The Moneyball of mobile
So, if we are not targeting certain KPIs, how do we ensure to make money? This is where the business side kicks in. Everyone obviously would like a massive viral hit, but the apex of the unicorn business is nearly impossible to reach. So we really focus on making evergreen, long running games that use systems and loops that the team know very well and will provide the players with endless, yet accessible fun.
For those familiar with the book Moneyball, author Michael Lewis explores how to be competitive while optimizing and balancing a baseball team rather than spending top dollars on unicorns or, in this case, high-profile stars. At the time Lewis wrote, getting on base frequently was undervalued compared to hitting the occasional home run. With this concept in mind — and with the assumption that we cannot afford to not release the games we just spent a lot of blood, sweat, and tears making — we know that we can at least get the game “on base” or, in game terms, bring the game to all major mobile, PC, and web platforms.
So knowing that we have a fun game, powered by a scalable and highly extensible backend technology and coupled with the magic of Unity, we are effectively able to publish across devices having players play in the same session, in real time, with a compact team supporting the whole process. This strategy allows us to chase real profit margins by being a good developer and publisher rather than only throwing good money after bad money on a CPI model. By taking a long term approach we are also building brand value and sustainability while bringing our games to market.
Mini Guns, our fifth game released with this model, just released globally. However, thanks to a soft launch in New Zealand, Canada, and Singapore, we’re seeing Day 1 retention topping 50%, players spending over 14 minutes per session, and ARPDAU beating expectations, some of the ingredients for a successful F2P. It obviously does not guarantee it to be a viral hit or that we will be able to acquire a massive player base. But by bringing a fun, well made game across all these platforms will allow us to reach a wide audience and effectively getting the game “on base”. Drawing in a larger player base through diversification and doing it with a lean live ops team has really attracted the attention of potential partners and because of this canny ability to build and manage games, the team have managed to attract the Quebec Intellectual Property Fund (a fund focused on video games) as a major partner to help fuel the growth.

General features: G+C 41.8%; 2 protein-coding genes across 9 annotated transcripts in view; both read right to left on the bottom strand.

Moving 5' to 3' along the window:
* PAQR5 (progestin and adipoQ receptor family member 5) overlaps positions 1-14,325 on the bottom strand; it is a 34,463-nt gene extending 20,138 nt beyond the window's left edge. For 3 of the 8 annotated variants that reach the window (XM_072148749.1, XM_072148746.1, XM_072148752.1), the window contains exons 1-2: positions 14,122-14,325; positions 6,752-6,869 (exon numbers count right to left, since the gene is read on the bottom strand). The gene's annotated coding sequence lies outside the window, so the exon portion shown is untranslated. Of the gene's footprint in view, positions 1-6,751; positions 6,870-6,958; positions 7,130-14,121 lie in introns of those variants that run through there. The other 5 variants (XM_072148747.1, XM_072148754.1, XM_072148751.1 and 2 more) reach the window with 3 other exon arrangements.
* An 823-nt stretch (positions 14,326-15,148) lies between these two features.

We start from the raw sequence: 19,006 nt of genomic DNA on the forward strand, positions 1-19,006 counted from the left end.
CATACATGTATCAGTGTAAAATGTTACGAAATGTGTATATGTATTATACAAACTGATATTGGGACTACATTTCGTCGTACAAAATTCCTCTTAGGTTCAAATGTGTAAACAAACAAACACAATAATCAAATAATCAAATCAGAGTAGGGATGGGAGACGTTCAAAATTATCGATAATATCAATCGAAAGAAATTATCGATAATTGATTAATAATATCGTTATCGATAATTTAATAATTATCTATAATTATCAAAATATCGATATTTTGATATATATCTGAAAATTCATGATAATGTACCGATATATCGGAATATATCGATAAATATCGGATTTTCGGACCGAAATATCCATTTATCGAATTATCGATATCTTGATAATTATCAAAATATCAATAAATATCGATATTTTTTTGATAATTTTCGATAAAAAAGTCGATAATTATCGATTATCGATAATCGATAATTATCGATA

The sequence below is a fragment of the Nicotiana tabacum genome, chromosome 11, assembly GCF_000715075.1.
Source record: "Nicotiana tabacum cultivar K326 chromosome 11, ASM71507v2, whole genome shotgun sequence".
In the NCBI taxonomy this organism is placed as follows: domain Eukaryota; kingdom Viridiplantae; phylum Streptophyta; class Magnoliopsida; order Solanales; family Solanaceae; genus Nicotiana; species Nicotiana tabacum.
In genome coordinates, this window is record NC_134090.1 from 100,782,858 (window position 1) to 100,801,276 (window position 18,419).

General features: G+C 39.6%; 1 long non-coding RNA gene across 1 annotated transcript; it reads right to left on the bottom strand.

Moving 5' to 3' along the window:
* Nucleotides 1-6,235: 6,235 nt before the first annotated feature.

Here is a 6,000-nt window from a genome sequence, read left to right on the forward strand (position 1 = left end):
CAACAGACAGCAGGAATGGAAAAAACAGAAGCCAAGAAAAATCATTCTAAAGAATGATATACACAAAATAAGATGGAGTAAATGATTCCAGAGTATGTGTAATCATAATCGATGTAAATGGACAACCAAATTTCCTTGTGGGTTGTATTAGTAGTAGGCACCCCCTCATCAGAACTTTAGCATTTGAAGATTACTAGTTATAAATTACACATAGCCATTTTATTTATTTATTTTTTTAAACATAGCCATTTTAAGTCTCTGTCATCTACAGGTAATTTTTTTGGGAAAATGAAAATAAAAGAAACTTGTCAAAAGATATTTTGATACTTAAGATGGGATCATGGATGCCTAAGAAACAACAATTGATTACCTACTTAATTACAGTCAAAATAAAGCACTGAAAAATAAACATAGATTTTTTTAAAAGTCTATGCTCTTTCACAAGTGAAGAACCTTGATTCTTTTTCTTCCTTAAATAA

There is an inherent challenge as a business to maintain focus and purposely work on as many aspects as possible that you can control to a certain degree. For us, we know we have a proven formula, a well established process that allow us to focus on building long term projects on original properties. I’ve seen a lot of companies that look like they were an overnight success when in actual fact it was years of work and an uncompromising belief in their product that saw them through, just look at King’s massive portfolio of games and our favorite, Supercell, who also fought through adversity before seeing success.
There is always a line to be drawn between what the market wants and what you want to create. When Ford started building cars people said they wanted faster horses. Studios can’t follow the big guys in the hope they’ll create a billion dollar game, or that they will receive investment for instant user acquisition. Manpower, time, and funding will always be up against us. If we start by creating something we enjoy, that’s scalable and sustainable, then the rest will follow.
Johan is the CEO of Riposte Games, the developer behind midcore hits like Shop Heroes and recently launched Mini Guns.